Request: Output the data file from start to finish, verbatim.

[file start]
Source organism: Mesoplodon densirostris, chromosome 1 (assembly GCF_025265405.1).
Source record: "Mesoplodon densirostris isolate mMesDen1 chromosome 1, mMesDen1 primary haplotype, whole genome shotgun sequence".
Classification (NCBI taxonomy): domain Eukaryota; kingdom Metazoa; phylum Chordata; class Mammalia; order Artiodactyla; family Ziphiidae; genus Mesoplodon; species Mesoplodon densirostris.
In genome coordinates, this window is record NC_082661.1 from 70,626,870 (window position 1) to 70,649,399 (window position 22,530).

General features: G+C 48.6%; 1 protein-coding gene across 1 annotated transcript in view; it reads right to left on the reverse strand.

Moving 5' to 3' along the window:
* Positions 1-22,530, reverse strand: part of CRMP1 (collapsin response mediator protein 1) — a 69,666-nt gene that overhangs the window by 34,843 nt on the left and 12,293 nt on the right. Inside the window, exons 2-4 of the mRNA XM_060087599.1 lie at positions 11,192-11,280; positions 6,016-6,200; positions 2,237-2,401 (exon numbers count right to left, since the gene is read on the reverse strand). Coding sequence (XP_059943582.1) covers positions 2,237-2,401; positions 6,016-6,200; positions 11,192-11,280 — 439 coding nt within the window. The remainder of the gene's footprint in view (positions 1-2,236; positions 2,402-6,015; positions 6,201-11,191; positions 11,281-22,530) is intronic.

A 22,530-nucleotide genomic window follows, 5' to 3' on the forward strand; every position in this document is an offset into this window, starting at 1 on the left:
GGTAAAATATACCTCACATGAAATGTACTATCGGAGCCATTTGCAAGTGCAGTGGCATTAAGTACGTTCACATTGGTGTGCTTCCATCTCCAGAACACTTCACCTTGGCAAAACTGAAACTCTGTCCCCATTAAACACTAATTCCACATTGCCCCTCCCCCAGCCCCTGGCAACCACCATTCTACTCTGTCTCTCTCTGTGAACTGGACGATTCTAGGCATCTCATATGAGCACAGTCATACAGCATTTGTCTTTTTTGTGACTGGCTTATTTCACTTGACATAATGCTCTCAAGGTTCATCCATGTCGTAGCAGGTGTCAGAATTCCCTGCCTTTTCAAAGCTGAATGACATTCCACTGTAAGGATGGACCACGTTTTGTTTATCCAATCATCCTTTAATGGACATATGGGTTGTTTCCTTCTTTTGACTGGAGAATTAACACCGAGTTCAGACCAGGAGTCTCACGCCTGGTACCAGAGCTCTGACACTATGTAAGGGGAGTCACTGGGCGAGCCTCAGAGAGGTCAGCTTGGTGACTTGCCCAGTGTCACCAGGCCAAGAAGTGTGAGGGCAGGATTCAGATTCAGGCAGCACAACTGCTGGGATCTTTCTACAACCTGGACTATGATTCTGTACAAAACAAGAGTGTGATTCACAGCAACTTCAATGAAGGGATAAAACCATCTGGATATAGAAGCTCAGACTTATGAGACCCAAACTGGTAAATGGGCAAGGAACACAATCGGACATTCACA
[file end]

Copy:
Source organism: Mesoplodon densirostris, chromosome 1 (assembly GCF_025265405.1).
Source record: "Mesoplodon densirostris isolate mMesDen1 chromosome 1, mMesDen1 primary haplotype, whole genome shotgun sequence".
Classification (NCBI taxonomy): domain Eukaryota; kingdom Metazoa; phylum Chordata; class Mammalia; order Artiodactyla; family Ziphiidae; genus Mesoplodon; species Mesoplodon densirostris.
In genome coordinates, this window is record NC_082661.1 from 70,626,870 (window position 1) to 70,649,399 (window position 22,530).

General features: G+C 48.6%; 1 protein-coding gene across 1 annotated transcript in view; it reads right to left on the reverse strand.

Moving 5' to 3' along the window:
* Positions 1-22,530, reverse strand: part of CRMP1 (collapsin response mediator protein 1) — a 69,666-nt gene that overhangs the window by 34,843 nt on the left and 12,293 nt on the right. Inside the window, exons 2-4 of the mRNA XM_060087599.1 lie at positions 11,192-11,280; positions 6,016-6,200; positions 2,237-2,401 (exon numbers count right to left, since the gene is read on the reverse strand). Coding sequence (XP_059943582.1) covers positions 2,237-2,401; positions 6,016-6,200; positions 11,192-11,280 — 439 coding nt within the window. The remainder of the gene's footprint in view (positions 1-2,236; positions 2,402-6,015; positions 6,201-11,191; positions 11,281-22,530) is intronic.

A 22,530-nucleotide genomic window follows, 5' to 3' on the forward strand; every position in this document is an offset into this window, starting at 1 on the left:
GGTAAAATATACCTCACATGAAATGTACTATCGGAGCCATTTGCAAGTGCAGTGGCATTAAGTACGTTCACATTGGTGTGCTTCCATCTCCAGAACACTTCACCTTGGCAAAACTGAAACTCTGTCCCCATTAAACACTAATTCCACATTGCCCCTCCCCCAGCCCCTGGCAACCACCATTCTACTCTGTCTCTCTCTGTGAACTGGACGATTCTAGGCATCTCATATGAGCACAGTCATACAGCATTTGTCTTTTTTGTGACTGGCTTATTTCACTTGACATAATGCTCTCAAGGTTCATCCATGTCGTAGCAGGTGTCAGAATTCCCTGCCTTTTCAAAGCTGAATGACATTCCACTGTAAGGATGGACCACGTTTTGTTTATCCAATCATCCTTTAATGGACATATGGGTTGTTTCCTTCTTTTGACTGGAGAATTAACACCGAGTTCAGACCAGGAGTCTCACGCCTGGTACCAGAGCTCTGACACTATGTAAGGGGAGTCACTGGGCGAGCCTCAGAGAGGTCAGCTTGGTGACTTGCCCAGTGTCACCAGGCCAAGAAGTGTGAGGGCAGGATTCAGATTCAGGCAGCACAACTGCTGGGATCTTTCTACAACCTGGACTATGATTCTGTACAAAACAAGAGTGTGATTCACAGCAACTTCAATGAAGGGATAAAACCATCTGGATATAGAAGCTCAGACTTATGAGACCCAAACTGGTAAATGGGCAAGGAACACAATCGGACATTCACA